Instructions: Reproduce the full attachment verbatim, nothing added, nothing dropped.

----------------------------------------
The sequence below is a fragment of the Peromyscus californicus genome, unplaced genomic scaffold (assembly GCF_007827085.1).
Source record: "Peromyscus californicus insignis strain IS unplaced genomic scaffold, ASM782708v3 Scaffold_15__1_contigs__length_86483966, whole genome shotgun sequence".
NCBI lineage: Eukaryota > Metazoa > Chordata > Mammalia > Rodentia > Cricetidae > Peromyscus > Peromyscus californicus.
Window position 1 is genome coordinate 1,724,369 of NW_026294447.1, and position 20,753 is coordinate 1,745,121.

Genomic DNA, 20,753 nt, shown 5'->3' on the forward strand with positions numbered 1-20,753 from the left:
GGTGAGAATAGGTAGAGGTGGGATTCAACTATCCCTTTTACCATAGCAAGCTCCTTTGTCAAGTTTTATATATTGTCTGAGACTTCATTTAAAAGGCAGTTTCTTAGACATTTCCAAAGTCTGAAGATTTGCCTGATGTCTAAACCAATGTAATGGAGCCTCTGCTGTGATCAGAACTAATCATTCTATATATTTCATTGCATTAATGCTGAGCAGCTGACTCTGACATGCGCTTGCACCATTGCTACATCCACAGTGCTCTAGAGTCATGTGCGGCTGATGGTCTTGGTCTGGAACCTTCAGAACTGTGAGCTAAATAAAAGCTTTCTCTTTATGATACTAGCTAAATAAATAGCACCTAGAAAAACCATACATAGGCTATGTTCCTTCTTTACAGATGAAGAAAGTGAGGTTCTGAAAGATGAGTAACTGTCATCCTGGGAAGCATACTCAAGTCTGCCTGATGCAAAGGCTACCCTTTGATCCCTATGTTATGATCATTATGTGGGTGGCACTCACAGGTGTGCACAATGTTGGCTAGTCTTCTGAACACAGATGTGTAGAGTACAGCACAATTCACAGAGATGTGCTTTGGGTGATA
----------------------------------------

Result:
The sequence below is a fragment of the Peromyscus californicus genome, unplaced genomic scaffold (assembly GCF_007827085.1).
Source record: "Peromyscus californicus insignis strain IS unplaced genomic scaffold, ASM782708v3 Scaffold_15__1_contigs__length_86483966, whole genome shotgun sequence".
NCBI lineage: Eukaryota > Metazoa > Chordata > Mammalia > Rodentia > Cricetidae > Peromyscus > Peromyscus californicus.
Window position 1 is genome coordinate 1,724,369 of NW_026294447.1, and position 20,753 is coordinate 1,745,121.

Genomic DNA, 20,753 nt, shown 5'->3' on the forward strand with positions numbered 1-20,753 from the left:
GGTGAGAATAGGTAGAGGTGGGATTCAACTATCCCTTTTACCATAGCAAGCTCCTTTGTCAAGTTTTATATATTGTCTGAGACTTCATTTAAAAGGCAGTTTCTTAGACATTTCCAAAGTCTGAAGATTTGCCTGATGTCTAAACCAATGTAATGGAGCCTCTGCTGTGATCAGAACTAATCATTCTATATATTTCATTGCATTAATGCTGAGCAGCTGACTCTGACATGCGCTTGCACCATTGCTACATCCACAGTGCTCTAGAGTCATGTGCGGCTGATGGTCTTGGTCTGGAACCTTCAGAACTGTGAGCTAAATAAAAGCTTTCTCTTTATGATACTAGCTAAATAAATAGCACCTAGAAAAACCATACATAGGCTATGTTCCTTCTTTACAGATGAAGAAAGTGAGGTTCTGAAAGATGAGTAACTGTCATCCTGGGAAGCATACTCAAGTCTGCCTGATGCAAAGGCTACCCTTTGATCCCTATGTTATGATCATTATGTGGGTGGCACTCACAGGTGTGCACAATGTTGGCTAGTCTTCTGAACACAGATGTGTAGAGTACAGCACAATTCACAGAGATGTGCTTTGGGTGATA